The gimmick the game uses to try to stand out from others in its genre (considering it doesn’t need to make itself any more different from its series) is the addition of multiple boomerangs with different elemental and combat properties. Some boomerangs burst into an inferno once thrown, others freeze as they fly, and many… just are better at combat, such as the one that simply allows you to throw them again more quickly. The player can swap between these on the fly to accommodate different situations, such as puzzle elements or combat encounters. …but this system raises many, many questions both lore-wise and from a gameplay perspective: if there are definite upgrades, why are they separated into individual boomerangs instead of permanent upgrades? On the other hand, Ty gained many different abilities throughout his previous adventures… Where are they now? Between games, he seems to have completely forgotten and lost his powers without any explanation or necessary debuff to even the playing field between Ty and his returning nemesis.

This criticism may be seen as harsh, and perhaps it is. But Ty the Tazmanian Tiger is a franchise that I have a level of respect for: although not exactly a true rival to Banjo or Mario, Ty was a legitimate attempt to create something unique in the style of his collectathon-counterparts. Ty evolved his core design over time, sometimes for the better and sometimes for the weirder, but the same could be said for all franchises. This game was a massive regression, even for its time, and a remaster should have provided every opportunity to recreate the game in a way that would stand more in line with its predecessors, even without changing its core game design. But instead, the game looks exactly the same as it did years ago, plays the same as it did years ago, and is just as disappointing as it was years ago. It’s clear that, even if this game somehow wasn’t meant to simply just exploit Ty’s status as a niche but respectable franchise, this rerelease is. The rerelease of Ty’s franchise could have led to a new entry and reinvigorated fanbase, but instead it chose to retread the exact same highs and lows before leaving Ty behind to fade back into obscurity.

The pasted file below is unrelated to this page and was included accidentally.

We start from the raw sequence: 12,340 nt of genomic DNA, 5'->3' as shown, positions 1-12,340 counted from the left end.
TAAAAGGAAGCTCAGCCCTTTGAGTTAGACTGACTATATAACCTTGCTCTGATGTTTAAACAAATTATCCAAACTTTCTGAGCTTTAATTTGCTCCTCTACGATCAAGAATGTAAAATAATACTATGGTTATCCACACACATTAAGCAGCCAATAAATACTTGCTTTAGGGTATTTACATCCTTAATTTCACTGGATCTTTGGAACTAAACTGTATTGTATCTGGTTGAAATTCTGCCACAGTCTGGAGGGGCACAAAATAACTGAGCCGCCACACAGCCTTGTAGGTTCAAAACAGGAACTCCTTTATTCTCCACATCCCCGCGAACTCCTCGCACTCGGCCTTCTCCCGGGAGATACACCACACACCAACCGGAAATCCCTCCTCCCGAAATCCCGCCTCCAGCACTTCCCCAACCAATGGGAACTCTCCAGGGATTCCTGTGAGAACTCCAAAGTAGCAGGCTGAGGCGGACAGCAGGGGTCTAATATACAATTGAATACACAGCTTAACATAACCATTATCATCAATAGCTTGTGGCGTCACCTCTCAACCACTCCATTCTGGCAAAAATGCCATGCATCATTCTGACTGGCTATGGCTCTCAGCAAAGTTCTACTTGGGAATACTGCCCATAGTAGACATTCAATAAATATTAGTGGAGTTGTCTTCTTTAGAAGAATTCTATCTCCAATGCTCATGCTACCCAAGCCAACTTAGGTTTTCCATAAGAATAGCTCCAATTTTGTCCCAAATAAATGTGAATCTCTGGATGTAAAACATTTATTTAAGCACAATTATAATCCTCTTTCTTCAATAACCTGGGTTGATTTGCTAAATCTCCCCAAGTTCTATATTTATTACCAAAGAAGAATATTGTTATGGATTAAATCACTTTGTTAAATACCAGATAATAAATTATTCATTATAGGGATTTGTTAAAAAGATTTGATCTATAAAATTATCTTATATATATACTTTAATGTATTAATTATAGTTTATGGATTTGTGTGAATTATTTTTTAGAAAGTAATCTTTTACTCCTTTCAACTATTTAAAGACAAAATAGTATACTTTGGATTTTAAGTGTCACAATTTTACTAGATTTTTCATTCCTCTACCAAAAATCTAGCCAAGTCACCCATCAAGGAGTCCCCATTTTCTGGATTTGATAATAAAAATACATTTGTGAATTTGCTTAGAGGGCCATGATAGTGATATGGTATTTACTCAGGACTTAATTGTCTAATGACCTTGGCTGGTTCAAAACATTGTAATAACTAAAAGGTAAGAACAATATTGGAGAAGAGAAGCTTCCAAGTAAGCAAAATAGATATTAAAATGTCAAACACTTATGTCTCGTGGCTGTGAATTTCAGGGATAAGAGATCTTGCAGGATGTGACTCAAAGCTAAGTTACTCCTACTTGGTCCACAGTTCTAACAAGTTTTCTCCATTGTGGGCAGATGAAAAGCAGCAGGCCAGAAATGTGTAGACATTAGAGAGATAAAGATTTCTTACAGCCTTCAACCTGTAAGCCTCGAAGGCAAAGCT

TY the Tasmanian Tiger 4: Bush Rescue Returns Review for Nintendo Switch

The franchise of Ty the Tazmanian Tiger is a wild, crazy adventure through the outback that deserves more recognition and respect. This entry, however, should have stayed on the “barbie” for longer. I recommend looking into their games, especially considering their recent remakes, but this particular game is not a part of that list. Hopefully this entry into the franchise also breaks series tradition and doesn’t come back.

For more information, visit HERE

Related: Reviews by Aaron Grossmann

+ posts

Gaming is a passion that I, like many other people, hold near and dear to my heart. As an aspiring Game Writer and general Storyteller, I enjoy looking into the vast worlds and deep stories of every game I can. Then again, sometimes bad guys just need a good pummeling, and I am more than happy to provide!